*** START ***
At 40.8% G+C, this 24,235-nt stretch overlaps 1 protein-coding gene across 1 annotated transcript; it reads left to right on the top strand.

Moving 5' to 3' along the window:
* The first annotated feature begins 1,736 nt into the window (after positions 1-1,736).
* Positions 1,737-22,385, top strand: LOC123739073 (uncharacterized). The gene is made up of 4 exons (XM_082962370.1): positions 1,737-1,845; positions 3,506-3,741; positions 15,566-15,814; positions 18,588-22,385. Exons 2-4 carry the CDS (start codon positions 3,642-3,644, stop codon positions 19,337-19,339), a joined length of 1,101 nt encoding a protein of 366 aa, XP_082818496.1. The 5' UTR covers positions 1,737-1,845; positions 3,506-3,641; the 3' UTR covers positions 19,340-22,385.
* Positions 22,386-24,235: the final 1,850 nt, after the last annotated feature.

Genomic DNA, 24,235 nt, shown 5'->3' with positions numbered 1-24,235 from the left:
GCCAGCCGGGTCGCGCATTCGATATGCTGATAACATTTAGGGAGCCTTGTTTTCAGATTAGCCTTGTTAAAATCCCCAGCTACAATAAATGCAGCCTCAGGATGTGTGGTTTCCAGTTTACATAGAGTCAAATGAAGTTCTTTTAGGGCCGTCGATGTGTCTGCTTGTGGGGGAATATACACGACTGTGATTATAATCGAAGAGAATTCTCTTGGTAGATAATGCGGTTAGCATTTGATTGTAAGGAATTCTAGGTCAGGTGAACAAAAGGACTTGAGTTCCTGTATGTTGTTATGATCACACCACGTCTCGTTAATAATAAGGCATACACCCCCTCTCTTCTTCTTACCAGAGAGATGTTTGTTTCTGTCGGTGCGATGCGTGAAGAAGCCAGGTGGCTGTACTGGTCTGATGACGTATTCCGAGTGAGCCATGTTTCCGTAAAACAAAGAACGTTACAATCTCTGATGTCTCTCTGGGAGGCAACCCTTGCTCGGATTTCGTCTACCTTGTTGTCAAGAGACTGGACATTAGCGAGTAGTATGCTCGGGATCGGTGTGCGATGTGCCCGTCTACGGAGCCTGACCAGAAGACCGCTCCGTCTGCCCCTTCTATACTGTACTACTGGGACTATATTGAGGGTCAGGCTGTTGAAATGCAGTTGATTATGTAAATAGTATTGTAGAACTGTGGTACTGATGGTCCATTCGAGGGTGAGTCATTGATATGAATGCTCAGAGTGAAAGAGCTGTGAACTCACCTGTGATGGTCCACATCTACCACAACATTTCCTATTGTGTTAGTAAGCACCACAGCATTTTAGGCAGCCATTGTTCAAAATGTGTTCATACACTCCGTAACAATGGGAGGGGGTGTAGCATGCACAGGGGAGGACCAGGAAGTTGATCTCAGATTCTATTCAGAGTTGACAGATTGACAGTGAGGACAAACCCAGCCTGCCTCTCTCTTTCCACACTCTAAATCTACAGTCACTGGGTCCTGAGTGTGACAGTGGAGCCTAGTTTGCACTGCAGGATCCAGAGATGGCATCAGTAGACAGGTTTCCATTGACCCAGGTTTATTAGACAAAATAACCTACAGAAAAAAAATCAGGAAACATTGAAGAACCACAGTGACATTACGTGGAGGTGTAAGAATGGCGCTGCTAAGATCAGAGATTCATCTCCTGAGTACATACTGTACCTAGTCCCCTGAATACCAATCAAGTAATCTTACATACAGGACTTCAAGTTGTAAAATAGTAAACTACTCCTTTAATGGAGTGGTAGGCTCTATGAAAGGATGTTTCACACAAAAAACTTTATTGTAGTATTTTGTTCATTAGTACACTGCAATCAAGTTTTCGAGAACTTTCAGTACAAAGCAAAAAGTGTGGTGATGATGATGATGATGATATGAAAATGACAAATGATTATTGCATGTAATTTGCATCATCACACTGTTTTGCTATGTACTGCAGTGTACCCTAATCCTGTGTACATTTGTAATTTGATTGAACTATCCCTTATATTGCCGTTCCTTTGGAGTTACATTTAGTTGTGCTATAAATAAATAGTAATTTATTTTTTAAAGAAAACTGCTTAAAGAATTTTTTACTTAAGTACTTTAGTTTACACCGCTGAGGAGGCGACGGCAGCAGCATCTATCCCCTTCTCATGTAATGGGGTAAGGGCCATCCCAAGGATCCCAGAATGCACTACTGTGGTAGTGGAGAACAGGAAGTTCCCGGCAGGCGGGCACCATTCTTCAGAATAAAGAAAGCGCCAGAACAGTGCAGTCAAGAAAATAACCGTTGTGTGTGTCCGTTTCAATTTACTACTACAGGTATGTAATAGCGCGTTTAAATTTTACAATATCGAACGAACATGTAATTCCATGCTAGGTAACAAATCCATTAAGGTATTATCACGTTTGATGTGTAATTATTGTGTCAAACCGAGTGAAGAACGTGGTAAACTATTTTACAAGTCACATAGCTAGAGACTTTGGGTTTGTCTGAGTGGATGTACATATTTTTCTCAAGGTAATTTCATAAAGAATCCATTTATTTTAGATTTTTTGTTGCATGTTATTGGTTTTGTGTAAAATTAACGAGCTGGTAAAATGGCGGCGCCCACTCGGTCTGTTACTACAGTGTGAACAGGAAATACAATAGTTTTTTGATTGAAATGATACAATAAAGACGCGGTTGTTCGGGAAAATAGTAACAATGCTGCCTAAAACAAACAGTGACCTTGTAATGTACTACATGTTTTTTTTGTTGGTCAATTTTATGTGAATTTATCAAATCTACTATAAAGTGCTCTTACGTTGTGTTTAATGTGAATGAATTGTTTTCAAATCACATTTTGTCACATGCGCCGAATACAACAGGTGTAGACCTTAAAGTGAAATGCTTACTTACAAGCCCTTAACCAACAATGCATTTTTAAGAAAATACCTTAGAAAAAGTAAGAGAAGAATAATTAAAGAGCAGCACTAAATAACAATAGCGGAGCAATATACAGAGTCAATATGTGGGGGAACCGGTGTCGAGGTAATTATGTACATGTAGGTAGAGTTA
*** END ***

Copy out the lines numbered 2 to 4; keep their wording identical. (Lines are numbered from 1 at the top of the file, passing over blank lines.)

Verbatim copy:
Moving 5' to 3' along the window:
* The first annotated feature begins 1,736 nt into the window (after positions 1-1,736).
* Positions 1,737-22,385, top strand: LOC123739073 (uncharacterized). The gene is made up of 4 exons (XM_082962370.1): positions 1,737-1,845; positions 3,506-3,741; positions 15,566-15,814; positions 18,588-22,385. Exons 2-4 carry the CDS (start codon positions 3,642-3,644, stop codon positions 19,337-19,339), a joined length of 1,101 nt encoding a protein of 366 aa, XP_082818496.1. The 5' UTR covers positions 1,737-1,845; positions 3,506-3,641; the 3' UTR covers positions 19,340-22,385.